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The New York Times July 3, 1921
OPIUM EVIL UP TO LEAGUE
Challenge as to Whether Real Control Is to Be Exercised Follows Geneva Report
By Elizabeth Washburne Wright, Assessor to the Opium Advisory Committee of the League of Nations.
The opium question is again before the world. According to the terms of the Versailles
Treaty, the opium question was placed under the jurisdiction of the League of Nations,
America, being neither a party to the Versailles Treaty nor to the League of Nations, had
no official voice in the recent meeting held in Geneva. But America cannot be eliminated
from its solution, as opium is a problem which she has to meet.
This is the menace. But it must not be taken too seriously. China demonstrated the capacity when, in a few years, she practically wiped the poppy from her fields. With a stable Government her laws can once more be enforced and the will of he people be given expression, as it was in 1919, when the Government in Peking openly burned opium to the value of $15,000,000.
Opium Committee Appointed.
The Netherlands Government has turned over to the League of Nations duties hitherto carried out by that Government, in so far as they relate to the Governments which are parties to the League. In February last a committee was appointed by the Assembly to advise the Council as to its future program. This committee was composed of representatives from eight countries particularly interested in the opium question---Great Britain, France, Holland, Portugal, China, Japan, Siam and India. To this committee were added three assessors or experts, chosen because of their knowledge of the subject and irrespective of nationality.
According to Article 295 of the Versailles Treaty, the signing of that treaty was equivalent to the signing of the protocol opened at The Hague. This refers to the signatory and belligerent powers alone. The neutral and non signatory powers, however, having either signed or ratified the opium convention of 1912, being, therefore, still under the jurisdiction of the Netherlands Government, have been asked by that Government to fulfill their further obligations by signing the protocol at The Hague, which will bring them in line with the treaty powers.
As for the recent meeting of the Opium Committee held in Geneva, there is a feeling
that the League failed to take advantage of the great opportunity presented. The opium
question is free from politics. It deals primarily with the welfare of humanity. And it
was generally understood that the League would express specifically its intention of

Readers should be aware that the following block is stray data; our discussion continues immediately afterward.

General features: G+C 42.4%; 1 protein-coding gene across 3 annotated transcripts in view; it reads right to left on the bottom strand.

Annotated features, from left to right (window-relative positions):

pressing this problem to its ultimate conclusion, irrespective of material interests
involved. But there seemed to be a determined effort on the part of the majority of the
committee to restrict the convention to a most rigid interpretation---to stick to the
League's Great Opportunity.
The Indian Government is prepared to abide by the strict letter of the convention, and agrees to prohibit the exportation of opium to countries which have laws against its importation, but it refuses to curtail its trade to countries accepting the drug. This means that opium inevitably makes its way through illicit channels to countries which prohibit, thus defeating the purpose of the convention of 1912.
For a hundred and fifty years opium has been a curse to humanity. It has all but undermined one of the greatest nations of the East---and, unless checked, presents a menace of increasing seriousness to the West. The opium monopolies of the East must be abandoned.
The giving up of slavery entailed great financial sacrifice. But Great Britain, at the Congress of Vienna in 1815, was the first to propose its abolition. It took, in America, an appalling civil war to accomplish the same end. The opium habit is worse than slavery. The drug should not be tolerated as a basis of revenue, an obsolete practice inherited from a primitive and unethical past.
The opium problem presents to the League of Nations an extraordinary opportunity. If it can bring about its solution, that alone would justify its being. But it must be prepared to see it through to the end irrespective of material interests involved.
It is not necessary or desirable to pull down ruthlessly the financial structure of India or the colonies of the East, which at present rests upon this unwise source of revenue. But the principle of its eventual abolition must be accepted, and other means of raising revenue substituted. That opium is of incalculable value to humanity when legitimately used is undeniable. But once released from these bounds, it becomes an instrument of immeasurable evil.
The opium raising countries of the world today are India, Turkey, Persia, and China. It is not just that the burden of sacrifice should fall alone upon the shoulders of India. Persia is already a party to the convention of 1912 --though with reservations. And Turkey , through the Treaty of Sèvres must eventually submit to similar restrictions. China will do again what she has done before; public opinion there will demand this when she once more has a Government capable of enforcing laws. India, the best government of all Eastern countries, can see her laws enforced at will. Therefore, with India rests the greatest responsibility of all.
Opium should be placed on a plane with radium, as something of infinite worth to humanity, and of great monetary value. As the cultivation of the poppy is restricted to what is needed for medicinal use, the price must automatically ascend, and opium will still remain a large factor in the revenue of the East, but its value will be based on the legitimate need for it, not on its power to corrupt.
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